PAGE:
Reproductive Function and Caffeine - Good or Bad for Bedroom Performance

Reproductive Function and Caffeine: Good or
Bad for Bedroom Performance?
One of the more positive developments of the last few decades has been the
increased focus on staying healthy. People may not take advantage of all the
advice and information available, but there is a lot out there for those who
care to investigate health options – and that includes male organ health
options, too. Many articles emphasize the role that diet can play in health,
and often caffeine is mentioned in this context. So that poses the question,
does caffeine have a role to play in reproductive function? And if so, what is
it?
The answer is: it’s not clear yet.
The case against
For quite some time, it was assumed that caffeine actually has a negative
association with male organ health; specifically, it was thought to be
associated with an increase in the likelihood of reproductive dysfunction.
However, the basis for this appears to be less due to results from clinical
trials specifically investigating the issue and instead on general studies about
the effects caffeine has on other parts of the body.
Caffeine is known to be a vasoconstrictor; this means that it narrows blood
vessels, which is something that can indeed create performance issues.
However, it’s also thought that continued use of caffeine eventually creates
the opposite effect – it helps open up blood vessels over time.
So, it’s more likely that caffeine can have a more indirect impact on
reproductive function. For example, caffeine can make a man feel jittery or
can impede good sleeping patterns, both of which can contribute to
performance problems.
There have been some isolated reports that excess caffeine consumption can
lead to early on emission, but these are anecdotal in nature. It’s likely there
are other factors in many of these cases that account for the subject being
quick on the trigger.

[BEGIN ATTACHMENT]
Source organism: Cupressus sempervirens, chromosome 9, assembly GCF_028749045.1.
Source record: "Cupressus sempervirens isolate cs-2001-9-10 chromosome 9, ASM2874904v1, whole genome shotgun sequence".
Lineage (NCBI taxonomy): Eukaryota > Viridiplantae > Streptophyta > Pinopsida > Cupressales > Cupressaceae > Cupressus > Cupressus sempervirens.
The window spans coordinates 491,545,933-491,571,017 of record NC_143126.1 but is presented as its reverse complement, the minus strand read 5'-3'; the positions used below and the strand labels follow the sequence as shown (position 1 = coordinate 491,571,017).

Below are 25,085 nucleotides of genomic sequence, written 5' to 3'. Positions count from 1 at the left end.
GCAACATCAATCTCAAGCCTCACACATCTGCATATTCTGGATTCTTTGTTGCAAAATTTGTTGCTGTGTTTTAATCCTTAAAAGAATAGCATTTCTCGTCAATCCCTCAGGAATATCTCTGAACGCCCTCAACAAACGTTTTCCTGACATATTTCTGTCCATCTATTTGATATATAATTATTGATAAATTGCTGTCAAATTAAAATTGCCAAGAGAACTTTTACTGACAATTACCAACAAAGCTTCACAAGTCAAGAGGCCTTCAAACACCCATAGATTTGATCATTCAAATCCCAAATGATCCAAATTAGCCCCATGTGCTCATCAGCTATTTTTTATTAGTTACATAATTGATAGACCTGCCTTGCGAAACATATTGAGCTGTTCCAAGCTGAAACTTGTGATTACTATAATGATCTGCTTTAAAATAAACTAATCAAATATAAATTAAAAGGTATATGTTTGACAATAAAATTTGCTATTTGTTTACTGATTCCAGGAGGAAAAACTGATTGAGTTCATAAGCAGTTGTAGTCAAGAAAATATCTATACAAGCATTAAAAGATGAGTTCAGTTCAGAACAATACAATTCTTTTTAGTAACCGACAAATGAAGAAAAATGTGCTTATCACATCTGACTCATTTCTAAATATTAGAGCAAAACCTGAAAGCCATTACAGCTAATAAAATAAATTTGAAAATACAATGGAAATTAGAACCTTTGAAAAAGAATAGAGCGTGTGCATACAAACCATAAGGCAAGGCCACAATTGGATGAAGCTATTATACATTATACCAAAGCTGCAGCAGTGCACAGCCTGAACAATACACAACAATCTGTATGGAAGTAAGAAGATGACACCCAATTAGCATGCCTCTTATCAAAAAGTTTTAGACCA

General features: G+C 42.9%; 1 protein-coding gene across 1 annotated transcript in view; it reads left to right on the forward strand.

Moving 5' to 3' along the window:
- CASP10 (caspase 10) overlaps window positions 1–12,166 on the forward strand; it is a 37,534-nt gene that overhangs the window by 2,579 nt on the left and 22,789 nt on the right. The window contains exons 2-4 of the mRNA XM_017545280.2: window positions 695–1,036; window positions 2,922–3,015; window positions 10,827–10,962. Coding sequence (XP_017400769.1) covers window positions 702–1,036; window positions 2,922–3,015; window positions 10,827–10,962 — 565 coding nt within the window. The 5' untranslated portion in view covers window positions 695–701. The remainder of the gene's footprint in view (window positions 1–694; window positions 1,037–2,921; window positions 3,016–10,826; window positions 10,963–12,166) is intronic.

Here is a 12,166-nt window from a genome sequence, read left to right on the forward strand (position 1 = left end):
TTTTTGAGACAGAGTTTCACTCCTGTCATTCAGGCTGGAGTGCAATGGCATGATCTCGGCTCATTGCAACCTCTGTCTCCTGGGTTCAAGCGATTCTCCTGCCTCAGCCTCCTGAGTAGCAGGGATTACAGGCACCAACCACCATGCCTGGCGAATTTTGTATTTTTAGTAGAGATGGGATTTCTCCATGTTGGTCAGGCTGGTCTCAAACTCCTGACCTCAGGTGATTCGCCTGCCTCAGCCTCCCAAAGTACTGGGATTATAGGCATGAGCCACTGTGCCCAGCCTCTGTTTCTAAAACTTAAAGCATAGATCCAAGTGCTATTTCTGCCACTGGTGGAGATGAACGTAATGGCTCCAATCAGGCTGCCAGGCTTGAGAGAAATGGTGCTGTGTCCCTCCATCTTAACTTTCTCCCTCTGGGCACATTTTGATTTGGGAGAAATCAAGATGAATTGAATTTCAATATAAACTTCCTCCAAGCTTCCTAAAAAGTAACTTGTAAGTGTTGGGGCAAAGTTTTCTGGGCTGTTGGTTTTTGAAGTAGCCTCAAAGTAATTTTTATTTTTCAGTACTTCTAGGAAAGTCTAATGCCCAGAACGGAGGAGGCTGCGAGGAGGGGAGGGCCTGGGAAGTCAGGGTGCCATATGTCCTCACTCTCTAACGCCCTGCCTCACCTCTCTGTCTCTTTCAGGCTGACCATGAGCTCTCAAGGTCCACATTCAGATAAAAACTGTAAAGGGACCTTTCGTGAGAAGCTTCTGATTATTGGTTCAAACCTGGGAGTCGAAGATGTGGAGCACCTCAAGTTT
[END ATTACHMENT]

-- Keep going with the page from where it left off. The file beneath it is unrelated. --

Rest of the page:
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The case for
Recent studies have painted a more favorable picture of the role caffeine
may play in male organ health. A recent study published in PLOS One
Journal, “Role of Caffeine Intake on [Reproductive] Dysfunction in US
Men: Results from NHANES 2001-2004” paints a much more positive
picture.
According to the study, 18.4% of US men age 20 and up experience male
dysfunction, with the percentage steadily increasing as men age. Researchers
looked at data for 3724 men aged 20 or older. They looked at whether they
had reported experiencing dysfunction and then at numerous other factors,
including amount of caffeine intake via coffee consumption. After factoring
out the influence that these other factors most likely had on reproductive
function, the researchers concluded that men who drank 2 to 3 cups of coffee
every day were much less likely to experience dysfunction than men who
did not drink coffee. The reduction applied both to healthy men and to men
who were overweight or had high blood pressure; however, it did not make a
difference among men with diabetes.
The scientists theorize that the eventual ability of caffeine to open male
organ blood vessels is responsible for the result.
Coffee was chosen as the caffeinated beverage of choice because power
drinks and caffeinated soft drinks tend to contain other ingredients (such as
sugar) which may diminish the potential effects of the caffeine.
So, while the definitive results are still out, there does seem to be some
evidence that moderate coffee drinking may be beneficial to male organ
health. (As always, check with a doctor before suddenly making a change to
the diet.)
Control of caffeine is not the only consideration in maintaining male organ
health. Men also need to daily apply a top ranked male organ health creme
(health professionals recommend Man 1 Man Oil, which is clinically
proven mild and safe for skin). The best crème will contain both Larginine and L-carnitine. The former helps boost nitric oxide production and
thereby keep blood vessels open wider. The latter protects against damage
from rough handling that can lead to loss of sensitivity.
www.man1health.com